I sat a mean bench on my school basketball team in the 70s
and read lots of basketball fiction featuring boys,
but this is the book I wish had been on my school library shelves.

The scenes at the tryouts, the grueling practices, and the exciting games are full of basketball written by someone who knows the drill. I sat a mean bench on my school basketball team in the 70s, and read lots of basketball fiction featuring boys, but this is the book I wish had been on my school library shelves.

P.S. Go Indiana Hoosiers!!!!

Lynn:  One of my pet peeves is a sports book with little sports action, something that happens way too often in sports books featuring girls. So this terrific book has made me very happy! As Cindy says, not only are the game scenes great, but Roberts captures the tryouts, practices, drills, and aching muscles too.  Present, too, are the related experiences of the too-intense parents, fierce competition, and the significant expenses of these elite travel teams.

While the sports action was a highlight for me, there are a lot of other elements to admire. The characters are richly developed, especially Nikki, who is struggling to balance school, family responsibilities, and her practice schedule as well as new pressures on friendships and family finances. Nikki’s family is a charming feature and I loved her research librarian mother who is baffled by her daughter’s love of sports and her super high-energy little brother and his pogo stick. 

A sweet first crush, the minefield of middle school, and the challenges of evolving friendship provide additional elements that keep the pages turning for readers not basketball-obsessed. This is a dynamite debut and I can’t wait to see what this author does next!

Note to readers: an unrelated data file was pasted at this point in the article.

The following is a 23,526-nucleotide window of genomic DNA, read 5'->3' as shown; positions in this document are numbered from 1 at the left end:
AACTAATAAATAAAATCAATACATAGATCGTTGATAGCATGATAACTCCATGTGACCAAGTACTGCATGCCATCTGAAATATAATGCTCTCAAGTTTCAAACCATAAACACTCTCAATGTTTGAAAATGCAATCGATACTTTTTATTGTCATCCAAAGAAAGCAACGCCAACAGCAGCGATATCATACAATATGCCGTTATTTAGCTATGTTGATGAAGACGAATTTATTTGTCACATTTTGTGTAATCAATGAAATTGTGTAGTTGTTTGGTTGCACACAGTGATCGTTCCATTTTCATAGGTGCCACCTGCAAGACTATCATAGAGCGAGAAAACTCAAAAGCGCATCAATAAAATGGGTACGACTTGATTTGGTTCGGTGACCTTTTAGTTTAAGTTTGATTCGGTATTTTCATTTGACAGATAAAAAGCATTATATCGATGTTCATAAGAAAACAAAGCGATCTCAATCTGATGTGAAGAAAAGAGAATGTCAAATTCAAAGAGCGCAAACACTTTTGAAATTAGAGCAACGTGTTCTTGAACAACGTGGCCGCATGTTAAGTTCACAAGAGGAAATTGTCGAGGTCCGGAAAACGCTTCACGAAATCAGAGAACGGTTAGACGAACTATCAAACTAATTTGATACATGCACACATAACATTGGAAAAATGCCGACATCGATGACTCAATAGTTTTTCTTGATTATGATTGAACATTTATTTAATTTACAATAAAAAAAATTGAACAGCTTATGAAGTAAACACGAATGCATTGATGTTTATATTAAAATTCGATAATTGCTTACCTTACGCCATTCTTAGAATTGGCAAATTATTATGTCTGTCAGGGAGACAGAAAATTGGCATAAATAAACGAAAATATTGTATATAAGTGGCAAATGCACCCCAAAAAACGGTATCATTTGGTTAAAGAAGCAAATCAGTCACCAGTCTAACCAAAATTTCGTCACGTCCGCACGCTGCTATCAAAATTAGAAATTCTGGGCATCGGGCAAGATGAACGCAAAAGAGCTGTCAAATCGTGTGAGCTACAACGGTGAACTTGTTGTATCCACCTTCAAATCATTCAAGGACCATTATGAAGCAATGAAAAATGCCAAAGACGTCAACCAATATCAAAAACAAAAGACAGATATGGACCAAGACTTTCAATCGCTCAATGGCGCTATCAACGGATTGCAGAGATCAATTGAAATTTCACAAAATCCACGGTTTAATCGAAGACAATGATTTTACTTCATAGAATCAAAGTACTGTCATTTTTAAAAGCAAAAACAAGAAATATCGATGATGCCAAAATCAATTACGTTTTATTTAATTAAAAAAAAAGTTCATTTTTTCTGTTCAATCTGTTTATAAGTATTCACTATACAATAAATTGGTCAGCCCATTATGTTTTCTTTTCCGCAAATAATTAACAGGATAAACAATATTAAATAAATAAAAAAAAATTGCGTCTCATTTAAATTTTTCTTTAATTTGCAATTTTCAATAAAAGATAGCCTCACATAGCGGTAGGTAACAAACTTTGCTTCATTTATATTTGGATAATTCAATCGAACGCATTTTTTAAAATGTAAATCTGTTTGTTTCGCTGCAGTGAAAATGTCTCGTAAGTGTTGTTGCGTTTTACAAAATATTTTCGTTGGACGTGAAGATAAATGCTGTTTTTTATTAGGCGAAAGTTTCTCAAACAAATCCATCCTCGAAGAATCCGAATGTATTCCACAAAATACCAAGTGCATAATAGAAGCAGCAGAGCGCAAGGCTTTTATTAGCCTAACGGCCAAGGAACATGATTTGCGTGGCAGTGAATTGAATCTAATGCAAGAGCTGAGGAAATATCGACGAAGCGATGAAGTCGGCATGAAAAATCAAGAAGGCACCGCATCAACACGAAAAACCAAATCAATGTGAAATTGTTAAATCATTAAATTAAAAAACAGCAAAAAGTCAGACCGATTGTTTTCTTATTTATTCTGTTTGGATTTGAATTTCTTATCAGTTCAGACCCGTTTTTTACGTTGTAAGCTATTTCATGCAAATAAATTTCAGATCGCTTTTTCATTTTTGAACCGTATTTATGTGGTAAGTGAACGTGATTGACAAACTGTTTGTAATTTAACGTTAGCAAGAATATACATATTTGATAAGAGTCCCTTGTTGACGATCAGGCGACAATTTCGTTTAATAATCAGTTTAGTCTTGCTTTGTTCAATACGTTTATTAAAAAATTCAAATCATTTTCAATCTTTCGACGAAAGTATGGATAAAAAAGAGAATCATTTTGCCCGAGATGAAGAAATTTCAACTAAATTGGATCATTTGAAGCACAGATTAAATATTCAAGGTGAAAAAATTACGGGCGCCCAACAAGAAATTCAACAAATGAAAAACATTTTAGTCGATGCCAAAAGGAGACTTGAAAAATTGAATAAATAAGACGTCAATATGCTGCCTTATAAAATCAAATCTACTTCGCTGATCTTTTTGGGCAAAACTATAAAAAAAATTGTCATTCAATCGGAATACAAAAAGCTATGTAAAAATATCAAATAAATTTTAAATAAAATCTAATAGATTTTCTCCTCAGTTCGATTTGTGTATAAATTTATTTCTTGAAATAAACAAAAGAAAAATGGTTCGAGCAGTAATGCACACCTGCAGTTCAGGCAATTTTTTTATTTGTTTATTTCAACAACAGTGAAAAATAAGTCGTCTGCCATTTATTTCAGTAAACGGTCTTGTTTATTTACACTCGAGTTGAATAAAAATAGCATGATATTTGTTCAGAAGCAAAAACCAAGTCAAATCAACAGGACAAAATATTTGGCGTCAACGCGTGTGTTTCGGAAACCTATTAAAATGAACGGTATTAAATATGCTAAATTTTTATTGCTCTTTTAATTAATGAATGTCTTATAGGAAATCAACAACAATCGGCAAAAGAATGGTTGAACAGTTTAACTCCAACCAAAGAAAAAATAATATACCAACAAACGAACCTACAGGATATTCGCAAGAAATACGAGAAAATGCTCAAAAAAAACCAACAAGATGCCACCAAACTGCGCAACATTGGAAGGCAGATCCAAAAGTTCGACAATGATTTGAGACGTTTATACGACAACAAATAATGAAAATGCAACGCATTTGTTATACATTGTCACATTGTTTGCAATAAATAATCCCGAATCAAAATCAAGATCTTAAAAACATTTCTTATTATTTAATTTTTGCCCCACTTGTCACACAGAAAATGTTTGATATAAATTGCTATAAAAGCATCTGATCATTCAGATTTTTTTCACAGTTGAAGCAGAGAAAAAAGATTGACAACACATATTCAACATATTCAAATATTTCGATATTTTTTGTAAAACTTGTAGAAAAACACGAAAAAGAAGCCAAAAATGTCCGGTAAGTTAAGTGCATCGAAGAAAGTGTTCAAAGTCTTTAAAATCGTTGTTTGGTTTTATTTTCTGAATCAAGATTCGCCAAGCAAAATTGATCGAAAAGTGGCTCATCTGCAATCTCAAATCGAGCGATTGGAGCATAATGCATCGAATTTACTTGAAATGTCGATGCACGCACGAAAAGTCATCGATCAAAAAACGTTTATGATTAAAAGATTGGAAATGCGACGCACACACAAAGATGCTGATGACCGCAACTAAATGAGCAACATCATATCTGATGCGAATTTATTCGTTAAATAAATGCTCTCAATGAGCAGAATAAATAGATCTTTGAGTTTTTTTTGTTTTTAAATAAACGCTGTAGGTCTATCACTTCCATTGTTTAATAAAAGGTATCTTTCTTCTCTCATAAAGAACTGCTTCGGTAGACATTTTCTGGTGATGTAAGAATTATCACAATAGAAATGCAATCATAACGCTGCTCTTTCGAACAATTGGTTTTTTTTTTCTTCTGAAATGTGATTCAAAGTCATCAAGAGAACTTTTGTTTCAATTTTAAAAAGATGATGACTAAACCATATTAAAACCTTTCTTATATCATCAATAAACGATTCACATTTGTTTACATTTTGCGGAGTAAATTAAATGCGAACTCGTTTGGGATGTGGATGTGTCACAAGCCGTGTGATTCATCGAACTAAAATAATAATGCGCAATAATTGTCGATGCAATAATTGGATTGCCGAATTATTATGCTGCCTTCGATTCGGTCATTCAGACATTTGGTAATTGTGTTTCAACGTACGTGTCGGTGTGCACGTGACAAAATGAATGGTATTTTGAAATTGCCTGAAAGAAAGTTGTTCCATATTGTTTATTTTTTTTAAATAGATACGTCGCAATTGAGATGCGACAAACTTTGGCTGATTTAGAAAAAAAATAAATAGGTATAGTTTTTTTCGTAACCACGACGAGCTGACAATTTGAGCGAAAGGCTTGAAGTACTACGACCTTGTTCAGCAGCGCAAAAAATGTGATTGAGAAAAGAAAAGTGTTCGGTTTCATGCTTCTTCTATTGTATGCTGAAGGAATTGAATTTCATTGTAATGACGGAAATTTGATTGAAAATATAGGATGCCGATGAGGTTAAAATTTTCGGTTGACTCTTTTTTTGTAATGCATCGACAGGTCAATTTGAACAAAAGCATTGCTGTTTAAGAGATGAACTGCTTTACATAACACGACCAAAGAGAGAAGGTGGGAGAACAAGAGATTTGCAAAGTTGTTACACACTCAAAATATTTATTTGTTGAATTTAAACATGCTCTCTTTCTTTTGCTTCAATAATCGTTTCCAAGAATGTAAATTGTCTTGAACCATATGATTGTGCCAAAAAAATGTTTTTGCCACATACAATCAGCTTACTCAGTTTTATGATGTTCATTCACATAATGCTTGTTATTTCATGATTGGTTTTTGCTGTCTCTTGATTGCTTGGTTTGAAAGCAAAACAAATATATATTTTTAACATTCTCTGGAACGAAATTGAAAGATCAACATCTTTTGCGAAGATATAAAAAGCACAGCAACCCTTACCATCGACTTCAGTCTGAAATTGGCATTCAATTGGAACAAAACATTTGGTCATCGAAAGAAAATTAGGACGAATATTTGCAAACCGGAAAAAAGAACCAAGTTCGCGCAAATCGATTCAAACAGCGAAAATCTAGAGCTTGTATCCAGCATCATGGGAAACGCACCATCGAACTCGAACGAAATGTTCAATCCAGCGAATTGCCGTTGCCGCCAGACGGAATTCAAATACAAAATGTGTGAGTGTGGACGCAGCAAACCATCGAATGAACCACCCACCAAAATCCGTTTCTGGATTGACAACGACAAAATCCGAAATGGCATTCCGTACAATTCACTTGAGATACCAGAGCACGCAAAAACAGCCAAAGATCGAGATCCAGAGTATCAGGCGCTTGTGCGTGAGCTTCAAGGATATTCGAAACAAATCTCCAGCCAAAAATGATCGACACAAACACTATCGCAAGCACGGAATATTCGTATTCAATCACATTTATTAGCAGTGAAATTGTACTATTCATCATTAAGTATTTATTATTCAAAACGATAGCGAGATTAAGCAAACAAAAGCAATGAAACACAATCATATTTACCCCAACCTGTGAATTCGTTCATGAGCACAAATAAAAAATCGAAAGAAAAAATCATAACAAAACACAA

P.S. Go Purdue Boilermakers!!!!!!

Fate or Chance? Two New Books Explore What Happens Because…

Lynn: Do you believe in fate or coincidence? Maybe you think it’s a divine hand at work, or pure coincidence or perhaps there really is a touch of magic loose in the universe. No matter which way you lean, these are fun concepts to play with, especially in books. Early 2019 has brought us two delightful books that will get kids wondering about fate, magic, and connections.

A Drop of Hope by Keith CalabreseFirst up is a charming debut middle school book, A Drop of Hope (Scholastic, 2019) by Keith Calabrese. Take a town down on its luck, a boy new in town who has made his dying grandfather a promise, a girl whose family has come unglued, and a boy who secretly does chores for his neighbor. Add the town legend of a wishing well, a chance eavesdropping, and a spur-of-the-moment decision and watch what can happen to an entire town from one act of kindness.

Calabrese’s intricate plot traces the ripple effect of seemingly unrelated actions and individuals on the fortunes of an entire town. It’s a little like watching a Rube Goldberg invention: wacky, convoluted, highly entertaining, and it leaves you cheering at the result. There is a large cast of characters to keep track of but Calabrese manages to give them all a separate voice and readers will care about them all. Told in short individual vignettes, the story moves quickly, gaining speed as the connections begin to multiply.

I was given this arc at ALA and the publisher rep said it was a story of “hope that wasn’t cheezy,” and she was so right! It’s also a story of the mysterious forces that connect us all. Give this to a good reader looking for something really different.

Cindy: Because a 4th grader was ahead in her work and because an elementary school librarian gave her jobs and because the girl had a hard time choosing between many subjects she loved, she became a librarian so she could dabble in them all. And over time, because she worked very hard, and she was lucky, she was chosen to serve on award committees and to review and blog for Booklist magazine. Because of that, books like Because (Hyperion, 2019) by Mo Willems and Amber Ren arrive on her doorstep waiting for her to read and promote. Mo writes the “score” here, telling the story of how chance, fate, coincidence, passion, hard work, and serendipity and, yes, perhaps a touch of mystery, results in a young girl finding her passion in a career as a musician and conductor. Amber Pen provides the “performance,” the illustrations, to this moving story of how small moments can result in life-changing opportunities. A colorful trail of musical notes winds through the pages that start and end with musical scores. The opening piece is Franz Schubert’s Symphony no. 8 in B-minor, and the closing piece was composed for the book by Hilary Purrington. Have a listen.